Overall Darling is not only horrifying but also well-acted and well-written, with an interesting story and great characters. In the end I’ddefinitely recommend this movie.
Firstly, I would not class this movie as horror, more a PsychoThriller. The fact that it takes place in an allegedly haunted house,(which is set out for us very clearly by the home owner right at thebeginning of the movie, and we are then reminded of this half waythrough by another character, in case we have forgotten.) seemsincidental.
My ”Pretension Alarm” started ringing straight away, and there wereseveral reasons.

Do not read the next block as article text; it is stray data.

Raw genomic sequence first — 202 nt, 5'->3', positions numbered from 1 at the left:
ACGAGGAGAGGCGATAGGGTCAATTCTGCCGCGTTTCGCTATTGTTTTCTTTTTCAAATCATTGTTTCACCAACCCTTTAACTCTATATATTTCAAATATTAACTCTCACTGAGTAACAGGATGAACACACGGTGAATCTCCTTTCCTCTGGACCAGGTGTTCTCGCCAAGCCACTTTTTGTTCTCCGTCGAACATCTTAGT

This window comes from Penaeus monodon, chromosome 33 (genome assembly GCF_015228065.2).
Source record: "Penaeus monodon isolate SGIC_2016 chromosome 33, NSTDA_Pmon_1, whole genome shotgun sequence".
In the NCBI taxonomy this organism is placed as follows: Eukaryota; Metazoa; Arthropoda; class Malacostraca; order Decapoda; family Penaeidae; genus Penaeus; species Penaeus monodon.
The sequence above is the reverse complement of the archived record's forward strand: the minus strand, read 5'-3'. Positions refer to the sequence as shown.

1) Filmed in black and white. Not necessarily a bad thing, look atCarnival of Souls among others. Here it just serves to amplify thedullness of the story. 2) Separated into ”Chapters”. As there is noreal change in the story, or jumping to a different location, or even achange of scene sometimes, this seems superfluous. Perhaps they aretrying to fool us into thinking we are watching something intelligentby reminding us of books. 3)Throughout several scenes there is Frenchmusic playing in the background, á la Edith Piaf. Although the locationis never detailed, apart from a brief glimpse at a characters drivinglicence, it looks like 1960’s New York. So why French music? It doesnothing but detract from what little action is going on. 4)Constant(and I mean A LOT) of cut away shots of the girl staring into thecamera from varying distances, with various expressions (Although notthat varied) inter-cut with flashes of screaming faces, whilediscordant music screeches in the background. 5)Very little dialogue. Alot of the time is taken with the girl alone in the house walkingaround, so the lack of dialogue is unsurprising, but most of what isincluded is painfully clumsy, so this is probably a plus. 6)The endingis predictable within the first 5 minutes of the movie.